Jesuits have commanded scholarly attention in recent years, with Jesuit studies almost becoming an independent academic discipline. However, their involvement in Africa remains largely unstudied, even though they were in parts of the continent for close to two centuries. Moreover, after their restoration in 1814, the Jesuits played a significant role in the evangelization of Africa. This essay is an overview of Jesuit presence in Africa over the centuries. While it gives more prominence to the historical missions of the pre-suppression period in Congo, Angola, Mozambique, and Ethiopia, it also covers more recent presence in Madagascar, southern Africa and Egypt, and concludes with a brief analysis of the state of the Society of Jesus in Africa today. The essay underscores the challenge of locating Jesuit records related to Africa and the importance of understanding early missionary efforts on the African continent for the benefit of similar efforts in our time.
Pilgrim W. K. Lo
Luther’s catechism entered Asian cultures with translations into Asian languages in 1715 (Tamil, south India) and 1843 (Chinese). In the twentieth century a small number of other works appeared in Tamil, Chinese, and Japanese. Study of Luther’s writings took place at seminaries staffed by European and North American missionaries. Slowly, especially under the sponsorship of the Lutheran World Federation, Asian theologians from several cultures have begun to write on Luther’s thought, and further translations of his works have been published. Focus on justification by faith, the theology of the cross, and on social issues has dominated these studies. Issues regarding apt translations of his key concepts remain under discussion.
Rosalind I. J. Hackett
This article describes African millennialism, which is a blend of traces of Christianity, Islam, and indigenous religions. Prolonged suppression and suffering under colonial exploitation provided the subjective background to apocalyptic movements. The Xhosa cattle-killing movement and the practice of mumboism in the colonial period and the Satiru rebellion are described in this article. Post-independence, issues of political reorganization and national consolidation grew in importance, and these compiled the grounds for more movements such as The Holy Spirit movement and the Lord's Resistance Army, although the latter spent more time slaughtering civilians than taking stock. The African continent offers a rich tapestry of millennial and apocalyptic movements that go back at least two centuries and still emerge today and will continue to challenge researchers on a number of counts.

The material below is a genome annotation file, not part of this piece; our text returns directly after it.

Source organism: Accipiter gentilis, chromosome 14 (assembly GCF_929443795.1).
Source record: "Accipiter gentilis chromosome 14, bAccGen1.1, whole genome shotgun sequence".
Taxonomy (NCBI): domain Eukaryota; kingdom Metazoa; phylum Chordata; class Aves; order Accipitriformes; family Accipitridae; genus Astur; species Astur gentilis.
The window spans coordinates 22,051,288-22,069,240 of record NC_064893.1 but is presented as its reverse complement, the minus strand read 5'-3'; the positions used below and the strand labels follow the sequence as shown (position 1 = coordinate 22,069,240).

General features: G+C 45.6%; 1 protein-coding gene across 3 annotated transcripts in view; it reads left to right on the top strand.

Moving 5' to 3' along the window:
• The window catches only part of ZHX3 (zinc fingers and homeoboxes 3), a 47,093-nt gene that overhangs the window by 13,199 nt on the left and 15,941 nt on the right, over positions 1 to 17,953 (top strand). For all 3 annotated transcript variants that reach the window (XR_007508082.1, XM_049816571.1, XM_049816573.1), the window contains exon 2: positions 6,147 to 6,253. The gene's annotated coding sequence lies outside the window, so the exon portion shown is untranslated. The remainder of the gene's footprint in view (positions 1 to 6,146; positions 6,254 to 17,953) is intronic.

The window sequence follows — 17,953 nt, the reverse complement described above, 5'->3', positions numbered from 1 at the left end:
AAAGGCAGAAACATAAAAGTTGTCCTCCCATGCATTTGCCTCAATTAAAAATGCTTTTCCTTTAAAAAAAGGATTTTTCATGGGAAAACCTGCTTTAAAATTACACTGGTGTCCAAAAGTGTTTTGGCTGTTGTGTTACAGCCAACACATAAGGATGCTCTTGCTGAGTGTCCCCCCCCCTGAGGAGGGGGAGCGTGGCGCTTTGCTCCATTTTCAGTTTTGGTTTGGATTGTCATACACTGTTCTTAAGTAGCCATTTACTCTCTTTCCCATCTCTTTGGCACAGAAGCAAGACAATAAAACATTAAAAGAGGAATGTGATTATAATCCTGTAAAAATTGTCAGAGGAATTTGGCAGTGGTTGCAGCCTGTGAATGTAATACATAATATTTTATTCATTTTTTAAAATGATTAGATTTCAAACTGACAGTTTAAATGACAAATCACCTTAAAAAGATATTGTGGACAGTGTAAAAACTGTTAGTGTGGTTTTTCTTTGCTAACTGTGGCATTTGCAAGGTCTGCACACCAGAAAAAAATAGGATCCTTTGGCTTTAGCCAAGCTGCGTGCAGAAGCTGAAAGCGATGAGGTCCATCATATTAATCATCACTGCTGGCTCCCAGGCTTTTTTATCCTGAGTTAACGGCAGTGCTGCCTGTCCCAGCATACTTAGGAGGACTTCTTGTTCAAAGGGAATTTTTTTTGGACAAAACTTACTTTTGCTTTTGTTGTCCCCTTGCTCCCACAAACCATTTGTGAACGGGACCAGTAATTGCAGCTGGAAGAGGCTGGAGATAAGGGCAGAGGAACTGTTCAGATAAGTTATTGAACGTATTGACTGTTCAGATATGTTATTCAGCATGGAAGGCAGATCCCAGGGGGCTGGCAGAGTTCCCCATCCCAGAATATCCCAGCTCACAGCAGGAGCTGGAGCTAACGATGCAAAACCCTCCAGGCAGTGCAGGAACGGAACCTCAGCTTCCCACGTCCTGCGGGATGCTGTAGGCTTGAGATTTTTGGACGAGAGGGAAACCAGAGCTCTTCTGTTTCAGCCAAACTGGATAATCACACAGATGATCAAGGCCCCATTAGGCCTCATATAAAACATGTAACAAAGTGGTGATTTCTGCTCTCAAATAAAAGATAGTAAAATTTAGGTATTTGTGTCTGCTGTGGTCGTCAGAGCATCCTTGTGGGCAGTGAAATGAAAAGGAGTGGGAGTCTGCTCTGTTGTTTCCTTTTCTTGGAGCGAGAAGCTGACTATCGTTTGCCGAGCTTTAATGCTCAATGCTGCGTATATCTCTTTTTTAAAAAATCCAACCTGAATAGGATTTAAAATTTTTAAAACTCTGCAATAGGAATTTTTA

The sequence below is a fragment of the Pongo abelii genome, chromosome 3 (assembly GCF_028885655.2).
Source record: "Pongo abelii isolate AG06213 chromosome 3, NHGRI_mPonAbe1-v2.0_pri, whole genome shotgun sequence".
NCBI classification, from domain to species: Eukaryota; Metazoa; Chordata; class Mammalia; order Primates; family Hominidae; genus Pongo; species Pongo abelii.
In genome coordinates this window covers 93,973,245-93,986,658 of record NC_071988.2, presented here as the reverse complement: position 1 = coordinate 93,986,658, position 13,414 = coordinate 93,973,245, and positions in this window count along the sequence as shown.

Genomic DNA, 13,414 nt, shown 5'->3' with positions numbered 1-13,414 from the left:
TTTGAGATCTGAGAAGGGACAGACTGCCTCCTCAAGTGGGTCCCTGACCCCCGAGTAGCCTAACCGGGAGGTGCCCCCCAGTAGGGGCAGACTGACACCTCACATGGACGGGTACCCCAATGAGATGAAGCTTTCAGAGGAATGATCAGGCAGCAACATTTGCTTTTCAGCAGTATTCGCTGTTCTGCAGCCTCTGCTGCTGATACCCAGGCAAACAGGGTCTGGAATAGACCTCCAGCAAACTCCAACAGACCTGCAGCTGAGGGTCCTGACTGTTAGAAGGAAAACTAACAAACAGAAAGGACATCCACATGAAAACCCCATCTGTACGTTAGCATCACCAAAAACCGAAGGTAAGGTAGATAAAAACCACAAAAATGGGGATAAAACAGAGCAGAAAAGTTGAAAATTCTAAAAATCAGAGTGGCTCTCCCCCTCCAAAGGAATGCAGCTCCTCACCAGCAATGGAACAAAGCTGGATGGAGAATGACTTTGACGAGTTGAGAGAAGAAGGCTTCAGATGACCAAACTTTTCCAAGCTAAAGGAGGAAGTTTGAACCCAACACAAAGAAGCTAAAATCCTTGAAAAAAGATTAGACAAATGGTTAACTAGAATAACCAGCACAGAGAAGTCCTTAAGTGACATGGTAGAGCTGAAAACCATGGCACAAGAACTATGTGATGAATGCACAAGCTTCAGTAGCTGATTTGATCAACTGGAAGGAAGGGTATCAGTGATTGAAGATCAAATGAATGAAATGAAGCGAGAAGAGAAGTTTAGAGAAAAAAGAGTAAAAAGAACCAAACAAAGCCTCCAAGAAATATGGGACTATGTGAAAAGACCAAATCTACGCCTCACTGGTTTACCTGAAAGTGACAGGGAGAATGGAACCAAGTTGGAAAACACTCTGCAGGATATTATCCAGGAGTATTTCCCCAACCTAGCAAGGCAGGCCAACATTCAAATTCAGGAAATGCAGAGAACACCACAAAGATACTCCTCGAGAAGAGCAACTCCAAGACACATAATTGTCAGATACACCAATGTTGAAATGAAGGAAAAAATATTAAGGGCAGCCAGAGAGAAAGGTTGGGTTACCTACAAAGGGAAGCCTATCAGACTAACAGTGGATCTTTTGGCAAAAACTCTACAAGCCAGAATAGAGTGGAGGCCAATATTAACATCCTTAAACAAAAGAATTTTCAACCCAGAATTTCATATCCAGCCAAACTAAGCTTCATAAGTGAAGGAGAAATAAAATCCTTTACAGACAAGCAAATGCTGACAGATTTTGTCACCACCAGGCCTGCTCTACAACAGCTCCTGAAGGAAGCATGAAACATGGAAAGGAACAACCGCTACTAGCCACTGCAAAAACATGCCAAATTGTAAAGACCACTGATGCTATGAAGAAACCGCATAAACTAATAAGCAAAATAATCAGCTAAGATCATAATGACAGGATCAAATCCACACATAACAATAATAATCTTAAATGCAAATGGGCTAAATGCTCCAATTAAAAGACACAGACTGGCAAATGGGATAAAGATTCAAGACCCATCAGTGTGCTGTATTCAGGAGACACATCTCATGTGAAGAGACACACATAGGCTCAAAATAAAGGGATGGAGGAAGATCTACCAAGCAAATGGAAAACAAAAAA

This chapter is a study of an encounter between the church and the socio-political and cultural milieu of West Africa, with particular focus on Ghana. It closely analyses the relationship between contextualization and the mission of the church by addressing several questions. Does the mission of the Church require contextualization in order to be fully effective? If contextualization is necessary, then how can it best serve and enhance Anglicanism in Ghana so that the Gospel of Jesus Christ can take deep and lasting root in the lives of the people, and become both the organizing principle and unifying factor of their everyday living? This chapter is based on research conducted among various people of different walks of life in the church. It seeks to evaluate the strengths and weaknesses of the different responses and approaches adopted by them with a view to developing an appropriate Ghanaian response to Anglicanism.